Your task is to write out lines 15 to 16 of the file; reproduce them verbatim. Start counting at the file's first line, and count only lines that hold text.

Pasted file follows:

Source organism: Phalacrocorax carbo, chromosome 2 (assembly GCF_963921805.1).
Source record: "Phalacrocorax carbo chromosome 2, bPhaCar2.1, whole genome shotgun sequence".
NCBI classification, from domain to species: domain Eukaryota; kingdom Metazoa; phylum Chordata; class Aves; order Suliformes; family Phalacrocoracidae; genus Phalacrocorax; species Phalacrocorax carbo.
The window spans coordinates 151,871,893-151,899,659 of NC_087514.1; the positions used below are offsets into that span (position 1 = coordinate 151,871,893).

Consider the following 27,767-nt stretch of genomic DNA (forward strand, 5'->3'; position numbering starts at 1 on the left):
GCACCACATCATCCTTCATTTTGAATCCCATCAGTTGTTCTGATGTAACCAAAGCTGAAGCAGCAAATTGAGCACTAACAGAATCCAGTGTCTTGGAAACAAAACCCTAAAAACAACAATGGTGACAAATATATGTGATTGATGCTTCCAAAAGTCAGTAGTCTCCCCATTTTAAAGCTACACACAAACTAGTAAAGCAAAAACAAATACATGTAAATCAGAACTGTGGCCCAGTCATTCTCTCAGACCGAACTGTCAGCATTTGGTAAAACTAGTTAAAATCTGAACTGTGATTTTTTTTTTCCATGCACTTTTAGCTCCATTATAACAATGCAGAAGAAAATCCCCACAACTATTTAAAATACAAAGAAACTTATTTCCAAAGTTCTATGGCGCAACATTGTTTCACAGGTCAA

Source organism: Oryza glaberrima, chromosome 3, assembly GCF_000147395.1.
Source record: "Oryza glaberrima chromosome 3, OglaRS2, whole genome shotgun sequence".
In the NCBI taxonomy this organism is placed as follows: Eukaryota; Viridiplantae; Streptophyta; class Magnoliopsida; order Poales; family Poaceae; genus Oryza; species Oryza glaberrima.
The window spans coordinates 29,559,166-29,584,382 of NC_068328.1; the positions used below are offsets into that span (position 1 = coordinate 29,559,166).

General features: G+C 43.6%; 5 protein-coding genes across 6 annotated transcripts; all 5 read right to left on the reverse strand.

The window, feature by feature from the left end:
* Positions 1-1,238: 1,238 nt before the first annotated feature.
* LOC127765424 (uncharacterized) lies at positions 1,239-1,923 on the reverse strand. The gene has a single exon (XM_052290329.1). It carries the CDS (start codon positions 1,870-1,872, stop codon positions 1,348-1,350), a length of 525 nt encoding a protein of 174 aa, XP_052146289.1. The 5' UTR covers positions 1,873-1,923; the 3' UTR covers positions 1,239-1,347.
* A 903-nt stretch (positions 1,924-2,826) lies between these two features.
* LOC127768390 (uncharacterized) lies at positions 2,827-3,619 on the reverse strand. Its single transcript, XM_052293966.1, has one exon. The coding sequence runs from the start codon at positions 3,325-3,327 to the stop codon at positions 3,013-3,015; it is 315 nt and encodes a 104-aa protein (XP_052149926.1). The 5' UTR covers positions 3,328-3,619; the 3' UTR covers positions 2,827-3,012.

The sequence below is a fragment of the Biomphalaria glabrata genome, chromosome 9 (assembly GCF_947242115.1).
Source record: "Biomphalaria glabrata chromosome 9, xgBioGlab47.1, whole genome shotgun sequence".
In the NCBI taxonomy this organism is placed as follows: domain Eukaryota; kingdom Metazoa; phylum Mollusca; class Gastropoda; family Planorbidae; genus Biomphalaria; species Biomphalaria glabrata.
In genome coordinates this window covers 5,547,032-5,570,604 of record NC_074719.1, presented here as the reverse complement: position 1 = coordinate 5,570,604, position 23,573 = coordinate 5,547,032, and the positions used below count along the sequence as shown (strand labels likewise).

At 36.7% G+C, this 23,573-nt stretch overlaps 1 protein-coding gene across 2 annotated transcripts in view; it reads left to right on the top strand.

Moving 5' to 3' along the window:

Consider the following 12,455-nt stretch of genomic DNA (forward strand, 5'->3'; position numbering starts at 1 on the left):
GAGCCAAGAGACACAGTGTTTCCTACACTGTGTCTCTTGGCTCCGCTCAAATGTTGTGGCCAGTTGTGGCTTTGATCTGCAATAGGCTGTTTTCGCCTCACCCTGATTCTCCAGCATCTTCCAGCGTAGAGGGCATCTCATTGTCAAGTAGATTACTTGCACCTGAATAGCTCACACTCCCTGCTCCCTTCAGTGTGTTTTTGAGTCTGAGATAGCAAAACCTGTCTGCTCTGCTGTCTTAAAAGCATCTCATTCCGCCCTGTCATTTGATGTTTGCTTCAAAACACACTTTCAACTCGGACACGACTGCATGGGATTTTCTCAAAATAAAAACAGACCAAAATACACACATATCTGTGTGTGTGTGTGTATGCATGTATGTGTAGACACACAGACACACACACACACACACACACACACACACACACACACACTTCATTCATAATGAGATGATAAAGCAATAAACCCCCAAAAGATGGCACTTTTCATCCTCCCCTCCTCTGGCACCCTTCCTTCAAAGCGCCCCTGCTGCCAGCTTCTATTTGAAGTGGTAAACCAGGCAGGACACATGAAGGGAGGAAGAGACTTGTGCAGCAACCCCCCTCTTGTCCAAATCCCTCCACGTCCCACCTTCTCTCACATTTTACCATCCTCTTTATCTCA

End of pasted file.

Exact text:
* A 903-nt stretch (positions 1,924-2,826) lies between these two features.
* LOC127768390 (uncharacterized) lies at positions 2,827-3,619 on the reverse strand. Its single transcript, XM_052293966.1, has one exon. The coding sequence runs from the start codon at positions 3,325-3,327 to the stop codon at positions 3,013-3,015; it is 315 nt and encodes a 104-aa protein (XP_052149926.1). The 5' UTR covers positions 3,328-3,619; the 3' UTR covers positions 2,827-3,012.